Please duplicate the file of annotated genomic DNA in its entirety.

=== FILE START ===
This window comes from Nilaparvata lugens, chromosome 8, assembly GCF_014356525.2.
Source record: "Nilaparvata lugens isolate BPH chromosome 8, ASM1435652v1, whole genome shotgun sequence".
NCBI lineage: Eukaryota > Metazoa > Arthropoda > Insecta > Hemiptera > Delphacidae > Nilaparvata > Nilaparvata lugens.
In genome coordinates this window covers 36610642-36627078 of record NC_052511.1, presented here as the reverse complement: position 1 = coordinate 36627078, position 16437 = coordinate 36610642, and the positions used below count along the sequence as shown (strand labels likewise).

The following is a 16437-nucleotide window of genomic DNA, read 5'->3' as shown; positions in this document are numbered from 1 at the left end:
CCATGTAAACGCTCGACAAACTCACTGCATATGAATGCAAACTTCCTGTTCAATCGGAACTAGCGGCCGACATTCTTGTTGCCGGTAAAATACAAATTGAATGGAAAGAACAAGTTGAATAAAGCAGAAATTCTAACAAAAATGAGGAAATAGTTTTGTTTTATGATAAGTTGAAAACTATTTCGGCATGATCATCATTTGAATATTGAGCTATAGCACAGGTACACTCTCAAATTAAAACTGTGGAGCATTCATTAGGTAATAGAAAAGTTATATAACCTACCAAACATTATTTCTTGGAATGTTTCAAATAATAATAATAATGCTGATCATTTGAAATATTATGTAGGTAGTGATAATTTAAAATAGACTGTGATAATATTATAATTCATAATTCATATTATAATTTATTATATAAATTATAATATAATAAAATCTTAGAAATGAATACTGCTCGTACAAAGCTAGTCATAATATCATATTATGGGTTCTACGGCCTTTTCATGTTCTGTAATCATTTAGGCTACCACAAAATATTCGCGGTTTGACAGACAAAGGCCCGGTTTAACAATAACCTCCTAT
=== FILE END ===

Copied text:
This window comes from Nilaparvata lugens, chromosome 8, assembly GCF_014356525.2.
Source record: "Nilaparvata lugens isolate BPH chromosome 8, ASM1435652v1, whole genome shotgun sequence".
NCBI lineage: Eukaryota > Metazoa > Arthropoda > Insecta > Hemiptera > Delphacidae > Nilaparvata > Nilaparvata lugens.
In genome coordinates this window covers 36610642-36627078 of record NC_052511.1, presented here as the reverse complement: position 1 = coordinate 36627078, position 16437 = coordinate 36610642, and the positions used below count along the sequence as shown (strand labels likewise).

The following is a 16437-nucleotide window of genomic DNA, read 5'->3' as shown; positions in this document are numbered from 1 at the left end:
CCATGTAAACGCTCGACAAACTCACTGCATATGAATGCAAACTTCCTGTTCAATCGGAACTAGCGGCCGACATTCTTGTTGCCGGTAAAATACAAATTGAATGGAAAGAACAAGTTGAATAAAGCAGAAATTCTAACAAAAATGAGGAAATAGTTTTGTTTTATGATAAGTTGAAAACTATTTCGGCATGATCATCATTTGAATATTGAGCTATAGCACAGGTACACTCTCAAATTAAAACTGTGGAGCATTCATTAGGTAATAGAAAAGTTATATAACCTACCAAACATTATTTCTTGGAATGTTTCAAATAATAATAATAATGCTGATCATTTGAAATATTATGTAGGTAGTGATAATTTAAAATAGACTGTGATAATATTATAATTCATAATTCATATTATAATTTATTATATAAATTATAATATAATAAAATCTTAGAAATGAATACTGCTCGTACAAAGCTAGTCATAATATCATATTATGGGTTCTACGGCCTTTTCATGTTCTGTAATCATTTAGGCTACCACAAAATATTCGCGGTTTGACAGACAAAGGCCCGGTTTAACAATAACCTCCTAT